Tuesday, July 15, 2008


A recent thread on the the Scala IRC channel piqued my curiosity about exactly how System.identityHashcode works.  It looks like as less heated remarks have flushed out the conversation more the definition was irrelevant, but regardless, I think it's interesting.  Thankfully Sun open-sourced the their implementation of the Java platform so it was pretty easy to find out exactly how it works.

It turns out the Sun JVM contains three different algorithms for calculating the identity hash, none of which are guaranteed to yield unique hash codes.  That's not surprising, because on a 64 bit architecture, doing that would be almost impossible.  I say almost because one could just generate them as sequential numbers, and then crash the JVM when it runs out of 32 bit hash codes (an OutOfHashCodesError ;-).

From share/vm/runtime/synchronizer.cpp:

static inline intptr_t get_next_hash(Thread * Self, oop obj) {
  intptr_t value = 0 ; 
  if (hashCode == 0) { 
     // This form uses an unguarded global Park-Miller RNG, 
     // so it's possible for two threads to race and generate the same RNG.
     // On MP system we'll have lots of RW access to a global, so the
     // mechanism induces lots of coherency traffic.  
     value = os::random() ; 
  } else
  if (hashCode == 1) { 
     // This variation has the property of being stable (idempotent)
     // between STW operations.  This can be useful in some of the 1-0
     // synchronization schemes.  
     intptr_t addrBits = intptr_t(obj) >> 3 ; 
     value = addrBits ^ (addrBits >> 5) ^ GVars.stwRandom ; 
  } else 
  if (hashCode == 2) { 
     value = 1 ;            // for sensitivity testing
  } else { 
     // Marsaglia's xor-shift scheme with thread-specific state
     // This is probably the best overall implementation -- we'll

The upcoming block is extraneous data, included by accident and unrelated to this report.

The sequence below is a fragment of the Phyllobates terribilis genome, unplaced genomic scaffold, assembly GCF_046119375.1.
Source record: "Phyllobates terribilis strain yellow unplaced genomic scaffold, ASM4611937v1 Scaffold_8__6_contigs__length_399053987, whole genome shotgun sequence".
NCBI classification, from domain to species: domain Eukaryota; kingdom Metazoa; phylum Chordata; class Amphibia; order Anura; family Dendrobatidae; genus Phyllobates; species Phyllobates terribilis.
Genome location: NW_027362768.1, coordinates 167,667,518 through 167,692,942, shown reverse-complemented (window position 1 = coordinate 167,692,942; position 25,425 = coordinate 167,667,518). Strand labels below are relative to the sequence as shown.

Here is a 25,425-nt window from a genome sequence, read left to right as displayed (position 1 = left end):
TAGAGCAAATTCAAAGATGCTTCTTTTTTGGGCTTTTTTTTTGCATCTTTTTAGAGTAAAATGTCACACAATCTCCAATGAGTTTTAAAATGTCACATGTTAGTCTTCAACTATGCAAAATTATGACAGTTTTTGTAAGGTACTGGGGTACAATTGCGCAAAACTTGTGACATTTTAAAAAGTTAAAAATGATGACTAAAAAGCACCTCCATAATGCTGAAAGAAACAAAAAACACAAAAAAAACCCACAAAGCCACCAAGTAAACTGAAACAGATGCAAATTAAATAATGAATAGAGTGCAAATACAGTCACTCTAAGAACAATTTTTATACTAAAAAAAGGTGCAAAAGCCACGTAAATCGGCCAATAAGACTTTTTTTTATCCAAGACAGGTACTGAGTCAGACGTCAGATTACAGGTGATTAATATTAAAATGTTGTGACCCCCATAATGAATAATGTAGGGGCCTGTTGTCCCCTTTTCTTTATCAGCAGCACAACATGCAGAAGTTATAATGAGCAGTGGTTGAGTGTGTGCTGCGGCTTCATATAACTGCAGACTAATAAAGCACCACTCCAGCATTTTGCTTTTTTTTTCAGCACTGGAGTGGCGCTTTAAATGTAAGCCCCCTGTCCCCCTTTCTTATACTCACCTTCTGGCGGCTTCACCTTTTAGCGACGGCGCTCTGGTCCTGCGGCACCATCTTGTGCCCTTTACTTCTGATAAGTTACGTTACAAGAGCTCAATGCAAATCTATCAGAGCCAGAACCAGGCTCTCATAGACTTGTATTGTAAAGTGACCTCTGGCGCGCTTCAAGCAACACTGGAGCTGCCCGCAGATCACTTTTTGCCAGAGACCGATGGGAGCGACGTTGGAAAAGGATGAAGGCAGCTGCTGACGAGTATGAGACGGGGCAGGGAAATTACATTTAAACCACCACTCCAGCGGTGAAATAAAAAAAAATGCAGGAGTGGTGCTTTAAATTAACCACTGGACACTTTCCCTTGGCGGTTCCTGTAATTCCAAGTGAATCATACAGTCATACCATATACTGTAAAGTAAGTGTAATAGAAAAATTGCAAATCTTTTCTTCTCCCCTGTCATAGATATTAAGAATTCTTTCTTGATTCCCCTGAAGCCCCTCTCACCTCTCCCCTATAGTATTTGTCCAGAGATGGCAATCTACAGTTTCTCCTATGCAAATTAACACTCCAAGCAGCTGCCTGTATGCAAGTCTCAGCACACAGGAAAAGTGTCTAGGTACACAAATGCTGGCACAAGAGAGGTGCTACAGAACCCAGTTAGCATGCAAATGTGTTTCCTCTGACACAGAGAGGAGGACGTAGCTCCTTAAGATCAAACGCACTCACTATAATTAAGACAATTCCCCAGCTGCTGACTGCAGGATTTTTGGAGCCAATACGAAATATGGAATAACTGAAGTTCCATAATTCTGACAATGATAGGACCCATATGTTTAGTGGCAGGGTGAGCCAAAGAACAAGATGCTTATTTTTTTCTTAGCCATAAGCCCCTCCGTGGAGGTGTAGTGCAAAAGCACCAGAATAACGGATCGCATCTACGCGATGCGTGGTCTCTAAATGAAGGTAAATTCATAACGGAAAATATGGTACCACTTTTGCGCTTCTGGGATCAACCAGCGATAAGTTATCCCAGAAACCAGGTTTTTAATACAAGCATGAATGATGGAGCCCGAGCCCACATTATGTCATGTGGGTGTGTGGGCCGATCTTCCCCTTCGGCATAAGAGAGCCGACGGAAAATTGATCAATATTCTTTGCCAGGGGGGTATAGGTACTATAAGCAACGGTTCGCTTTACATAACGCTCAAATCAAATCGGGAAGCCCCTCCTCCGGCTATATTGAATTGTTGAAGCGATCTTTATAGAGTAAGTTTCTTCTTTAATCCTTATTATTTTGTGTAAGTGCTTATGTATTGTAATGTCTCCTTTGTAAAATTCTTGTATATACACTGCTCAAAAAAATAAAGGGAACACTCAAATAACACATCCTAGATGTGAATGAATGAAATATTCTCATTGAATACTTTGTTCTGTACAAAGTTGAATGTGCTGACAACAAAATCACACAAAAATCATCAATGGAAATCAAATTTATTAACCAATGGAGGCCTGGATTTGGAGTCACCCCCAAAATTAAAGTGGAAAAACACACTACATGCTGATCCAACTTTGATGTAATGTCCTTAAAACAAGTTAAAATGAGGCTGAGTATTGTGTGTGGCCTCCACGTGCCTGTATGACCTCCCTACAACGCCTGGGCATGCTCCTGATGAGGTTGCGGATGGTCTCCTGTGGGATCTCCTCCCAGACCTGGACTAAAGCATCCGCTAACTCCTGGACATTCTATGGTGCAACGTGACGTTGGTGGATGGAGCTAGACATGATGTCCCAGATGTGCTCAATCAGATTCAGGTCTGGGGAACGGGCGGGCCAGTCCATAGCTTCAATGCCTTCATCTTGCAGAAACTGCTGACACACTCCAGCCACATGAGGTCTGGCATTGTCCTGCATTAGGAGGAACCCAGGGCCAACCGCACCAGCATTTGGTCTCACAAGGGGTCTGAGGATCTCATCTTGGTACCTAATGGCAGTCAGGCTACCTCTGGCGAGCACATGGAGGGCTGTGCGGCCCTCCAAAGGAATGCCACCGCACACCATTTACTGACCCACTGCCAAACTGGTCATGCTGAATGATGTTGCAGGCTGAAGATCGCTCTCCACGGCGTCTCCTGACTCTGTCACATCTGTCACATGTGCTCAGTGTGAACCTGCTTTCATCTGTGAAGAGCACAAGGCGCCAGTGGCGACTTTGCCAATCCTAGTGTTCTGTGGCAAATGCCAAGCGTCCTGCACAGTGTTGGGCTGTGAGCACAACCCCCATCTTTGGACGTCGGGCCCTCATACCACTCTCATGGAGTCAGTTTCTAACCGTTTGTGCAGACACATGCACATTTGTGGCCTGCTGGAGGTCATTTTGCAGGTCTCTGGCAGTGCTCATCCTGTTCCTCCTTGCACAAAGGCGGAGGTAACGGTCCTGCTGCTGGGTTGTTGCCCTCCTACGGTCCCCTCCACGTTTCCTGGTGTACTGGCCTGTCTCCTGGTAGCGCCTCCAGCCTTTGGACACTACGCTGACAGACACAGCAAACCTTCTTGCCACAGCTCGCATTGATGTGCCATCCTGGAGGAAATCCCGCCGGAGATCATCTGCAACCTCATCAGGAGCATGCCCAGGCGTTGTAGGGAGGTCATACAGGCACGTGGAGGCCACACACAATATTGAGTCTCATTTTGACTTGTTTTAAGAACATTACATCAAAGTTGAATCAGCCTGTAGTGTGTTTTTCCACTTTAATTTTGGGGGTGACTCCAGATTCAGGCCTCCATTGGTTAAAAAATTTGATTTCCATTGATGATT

// likely make this the default in future releases.
     unsigned t = Self->_hashStateX ; 
     t ^= (t << 11) ; 
     Self->_hashStateX = Self->_hashStateY ; 
     Self->_hashStateY = Self->_hashStateZ ; 
     Self->_hashStateZ = Self->_hashStateW ; 
     unsigned v = Self->_hashStateW ; 
     v = (v ^ (v >> 19)) ^ (t ^ (t >> 8)) ; 
     Self->_hashStateW = v ; 
     value = v ; 

  value &= markOopDesc::hash_mask;
  if (value == 0) value = 0xBAD ; 
  assert (value != markOopDesc::no_hash, "invariant") ; 
  TEVENT (hashCode: GENERATE) ;
  return value;

What's interesting is that there's an algorithm in there (hashCode == 2) where the identity hash code turns out to always be the same all objects.  I'm pretty sure it's there solely for testing purposes, so they can run tests against the JVM and standard library and ensure no piece of code is relying on the uniqueness of the identity hash code.

This relates back to my previous point about transparency.  Because Sun's JVM is open source, it's possible for anyone to peek inside and see how the various bits work, and what assumptions the Sun JVM engineers are and are not making about those pieces.

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